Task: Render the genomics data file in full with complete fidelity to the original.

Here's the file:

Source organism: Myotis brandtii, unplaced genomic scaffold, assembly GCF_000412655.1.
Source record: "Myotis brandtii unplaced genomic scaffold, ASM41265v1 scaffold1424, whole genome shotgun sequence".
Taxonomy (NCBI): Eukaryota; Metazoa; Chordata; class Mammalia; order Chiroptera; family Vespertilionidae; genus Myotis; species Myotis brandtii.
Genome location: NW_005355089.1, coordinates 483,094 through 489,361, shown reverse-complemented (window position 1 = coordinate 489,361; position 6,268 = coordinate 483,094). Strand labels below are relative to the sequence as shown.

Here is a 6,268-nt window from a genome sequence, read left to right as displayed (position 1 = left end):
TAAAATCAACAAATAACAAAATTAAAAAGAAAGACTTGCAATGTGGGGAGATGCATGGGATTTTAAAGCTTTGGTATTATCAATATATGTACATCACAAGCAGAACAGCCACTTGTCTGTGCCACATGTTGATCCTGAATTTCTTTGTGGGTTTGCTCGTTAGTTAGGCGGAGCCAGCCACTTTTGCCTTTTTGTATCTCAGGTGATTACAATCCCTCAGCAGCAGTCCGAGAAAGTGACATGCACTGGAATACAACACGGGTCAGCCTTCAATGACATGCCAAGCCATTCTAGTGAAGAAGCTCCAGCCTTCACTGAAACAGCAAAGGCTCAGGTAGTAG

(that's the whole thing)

Source organism: Myotis brandtii, unplaced genomic scaffold, assembly GCF_000412655.1.
Source record: "Myotis brandtii unplaced genomic scaffold, ASM41265v1 scaffold1424, whole genome shotgun sequence".
Taxonomy (NCBI): Eukaryota; Metazoa; Chordata; class Mammalia; order Chiroptera; family Vespertilionidae; genus Myotis; species Myotis brandtii.
Genome location: NW_005355089.1, coordinates 483,094 through 489,361, shown reverse-complemented (window position 1 = coordinate 489,361; position 6,268 = coordinate 483,094). Strand labels below are relative to the sequence as shown.

Here is a 6,268-nt window from a genome sequence, read left to right as displayed (position 1 = left end):
TAAAATCAACAAATAACAAAATTAAAAAGAAAGACTTGCAATGTGGGGAGATGCATGGGATTTTAAAGCTTTGGTATTATCAATATATGTACATCACAAGCAGAACAGCCACTTGTCTGTGCCACATGTTGATCCTGAATTTCTTTGTGGGTTTGCTCGTTAGTTAGGCGGAGCCAGCCACTTTTGCCTTTTTGTATCTCAGGTGATTACAATCCCTCAGCAGCAGTCCGAGAAAGTGACATGCACTGGAATACAACACGGGTCAGCCTTCAATGACATGCCAAGCCATTCTAGTGAAGAAGCTCCAGCCTTCACTGAAACAGCAAAGGCTCAGGTAGTAG